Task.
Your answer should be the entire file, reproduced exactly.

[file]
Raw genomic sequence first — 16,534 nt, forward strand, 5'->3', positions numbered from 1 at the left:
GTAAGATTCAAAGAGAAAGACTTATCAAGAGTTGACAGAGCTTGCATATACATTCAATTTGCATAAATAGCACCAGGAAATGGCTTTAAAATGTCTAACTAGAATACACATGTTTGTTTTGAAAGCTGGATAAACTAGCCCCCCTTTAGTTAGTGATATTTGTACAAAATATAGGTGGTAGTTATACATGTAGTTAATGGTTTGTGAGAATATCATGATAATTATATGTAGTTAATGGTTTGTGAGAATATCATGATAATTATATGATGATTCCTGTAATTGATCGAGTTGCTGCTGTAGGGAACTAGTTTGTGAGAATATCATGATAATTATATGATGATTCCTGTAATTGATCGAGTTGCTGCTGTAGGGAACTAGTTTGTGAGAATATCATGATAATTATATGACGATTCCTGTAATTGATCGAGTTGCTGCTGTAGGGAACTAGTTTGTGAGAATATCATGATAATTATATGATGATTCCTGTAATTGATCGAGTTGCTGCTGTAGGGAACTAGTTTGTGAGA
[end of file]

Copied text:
Raw genomic sequence first — 16,534 nt, forward strand, 5'->3', positions numbered from 1 at the left:
GTAAGATTCAAAGAGAAAGACTTATCAAGAGTTGACAGAGCTTGCATATACATTCAATTTGCATAAATAGCACCAGGAAATGGCTTTAAAATGTCTAACTAGAATACACATGTTTGTTTTGAAAGCTGGATAAACTAGCCCCCCTTTAGTTAGTGATATTTGTACAAAATATAGGTGGTAGTTATACATGTAGTTAATGGTTTGTGAGAATATCATGATAATTATATGTAGTTAATGGTTTGTGAGAATATCATGATAATTATATGATGATTCCTGTAATTGATCGAGTTGCTGCTGTAGGGAACTAGTTTGTGAGAATATCATGATAATTATATGATGATTCCTGTAATTGATCGAGTTGCTGCTGTAGGGAACTAGTTTGTGAGAATATCATGATAATTATATGACGATTCCTGTAATTGATCGAGTTGCTGCTGTAGGGAACTAGTTTGTGAGAATATCATGATAATTATATGATGATTCCTGTAATTGATCGAGTTGCTGCTGTAGGGAACTAGTTTGTGAGA